San Francisco withdraws bid to host 2016 Olympics
SAN FRANCISCO -- A city's dreams of Olympic competition in the shadow of the Golden Gate Bridge were dashed Monday when San Francisco dropped out of the running for the 2016 Summer Games, leaving Los Angeles and Chicago as the only possible American candidates.
San Francisco abandoned its bid for the Olympics after plans for a new bayfront stadium collapsed when the city's NFL team said it intended to move to Silicon Valley.
John York, owner of the San Francisco 49ers, told city officials last week he was breaking off negotiations for a new stadium at Candlestick Point and was considering a move to Santa Clara.
"There's been a tremendous amount of uncertainty created around the stadium process which has made our bid untenable," said Peter Ragone, spokesman for San Francisco Mayor Gavin Newsom.
Scott Givens, managing director and chief executive officer of the San Francisco 2016 Bid Committee, said the 49ers' decision created a "perceptual gap" that hurt the city's reputation in the eyes of the Olympic committee.
"The damage has been done and the damage can't be pulled back," he said.
The International Olympic Committee will select the host city in 2009. Madrid, Spain; New Delhi; Prague, Czech Republic; Rio de Janeiro, Brazil; Rome; and Tokyo are among those to have expressed interest. The Summer Olympics will be in Beijing in 2008 and London in 2012.
The 49ers said Monday they had encouraged the bid committee not to build its entire proposal around a new 49ers stadium at Candlestick Point. Still, members of the city's Olympic organizing panel were jolted by the team's decision.
"We're numb and we're very disappointed at the recent turn of events," said Anne Cribbs, a committee member who won a swimming gold medal in the 1960 Games.
Following last week's announcement, the committee said it would try to find a new location for marquee events, including the opening and closing ceremonies and track and field competition.
But the options they considered -- including modifying AT&T Park, home of baseball's San Francisco Giants; expanding Kezar Stadium in Golden Gate Park; or building a new stadium at Candlestick Point without the 49ers' help -- all proved unworkable, Givens said.
Another backup plan might have been the refurbishing of an aging Monster Park, the 49ers' current home. In a September letter to Newsom that was made public by the team on Monday, York said it would "seem prudent" for the bid committee to further explore the Monster Park option.
"This could provide a backup plan," York wrote.
"The bid committee showed no signs of listening to the team's repeated requests that they consider other plans," 49ers spokeswoman Katherine Madariaga said.
But city officials said the bid was a long shot at best without a new stadium.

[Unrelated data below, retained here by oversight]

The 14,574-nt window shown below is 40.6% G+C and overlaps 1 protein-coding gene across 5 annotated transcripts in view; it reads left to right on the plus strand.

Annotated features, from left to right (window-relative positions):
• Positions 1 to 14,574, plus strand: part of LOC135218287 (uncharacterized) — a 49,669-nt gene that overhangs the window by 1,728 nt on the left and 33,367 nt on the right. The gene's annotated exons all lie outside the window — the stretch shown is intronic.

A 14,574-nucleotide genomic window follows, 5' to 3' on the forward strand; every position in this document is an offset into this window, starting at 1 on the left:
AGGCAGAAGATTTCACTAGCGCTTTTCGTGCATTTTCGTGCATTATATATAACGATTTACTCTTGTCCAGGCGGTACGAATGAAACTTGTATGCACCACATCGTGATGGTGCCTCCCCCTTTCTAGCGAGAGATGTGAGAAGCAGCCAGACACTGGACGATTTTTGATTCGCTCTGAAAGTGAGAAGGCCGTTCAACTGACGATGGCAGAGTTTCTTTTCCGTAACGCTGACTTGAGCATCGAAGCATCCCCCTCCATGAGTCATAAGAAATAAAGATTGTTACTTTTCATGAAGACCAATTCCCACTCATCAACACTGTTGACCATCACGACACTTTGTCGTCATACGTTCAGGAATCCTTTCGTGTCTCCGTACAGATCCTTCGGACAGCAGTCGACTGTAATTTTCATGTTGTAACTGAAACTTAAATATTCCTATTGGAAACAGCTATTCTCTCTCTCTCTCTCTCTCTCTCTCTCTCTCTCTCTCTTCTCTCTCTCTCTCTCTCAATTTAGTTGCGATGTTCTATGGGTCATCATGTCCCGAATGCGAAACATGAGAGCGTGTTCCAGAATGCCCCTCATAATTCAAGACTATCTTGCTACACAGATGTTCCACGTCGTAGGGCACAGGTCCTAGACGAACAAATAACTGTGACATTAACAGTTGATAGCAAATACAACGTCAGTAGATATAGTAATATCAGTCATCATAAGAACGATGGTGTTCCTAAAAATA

"We, like everyone else in San Francisco, were under the impression the backup plan wasn't required," Ragone said. "We were under the impression the 49ers were committed to staying in San Francisco."
Sen. Dianne Feinstein, D-Calif., a former San Francisco mayor who strongly opposes a 49ers move and has tried intervening with team owners, planned to raise the issue at a Senate Judiciary Committee hearing Tuesday about sports broadcasting, her spokesman Scott Gerber said. He declined to specify what questions Feinstein planned to ask.
A spokeswoman for the 49ers said no new talks with San Francisco officials were currently scheduled.
The U.S. Olympic Committee is eager to avoid a repeat of New York's failed 2012 Olympics bid. Financing for the New York stadium fell apart about a month before the final vote, and the city didn't get nearly the votes it needed to host the games.
All cities were told at the start of the bidding process this spring that they must "either have an existing Olympic stadium or financing and approvals in place for a new stadium" to receive consideration, USOC spokesman Darryl Seibel said.
Now, either Los Angeles or Chicago will be the American candidate if the USOC decides in December to nominate a city. The candidates must give a detailed presentation of their plan to the USOC by March 31. The USOC would choose its candidate in April.
"While the decision to withdraw was undoubtedly a difficult one, it underscores the commitment made by the San Francisco 2016 bid committee to lend its full support to any U.S. city that may ultimately be selected," USOC vice president Bob Ctvrtlik said.
Los Angeles is the only American candidate with a stadium in place. The host of the 1932 and 1984 Games would use a refurbished Los Angeles Coliseum. The extent of the restoration will depend in part on whether the NFL returns to Los Angeles.
The city also has permanent venues in place for every sport that needs them, save shooting. They propose using housing at UCLA and USC for the Olympic village. They believe the package they offer -- with more venues in place and fewer financial questions -- will outweigh concerns about bringing the Olympics back to Southern California a third time.
Chicago proposes a new stadium in its Washington Park area, the centerpiece of an Olympics that would be based around Lake Michigan and downtown. Chicago Mayor Richard Daley said before San Francisco's formal announcement that his city's plan is in "very, very good shape." He said Chicago's transportation systems, including two major airports, help give it a leg up on Los Angeles.
Chicago is counting on private financing to pay for its Olympic dreams, which include building a 95,000-seat stadium in a historic South Side park.
Copyright 2006 by The Associated Press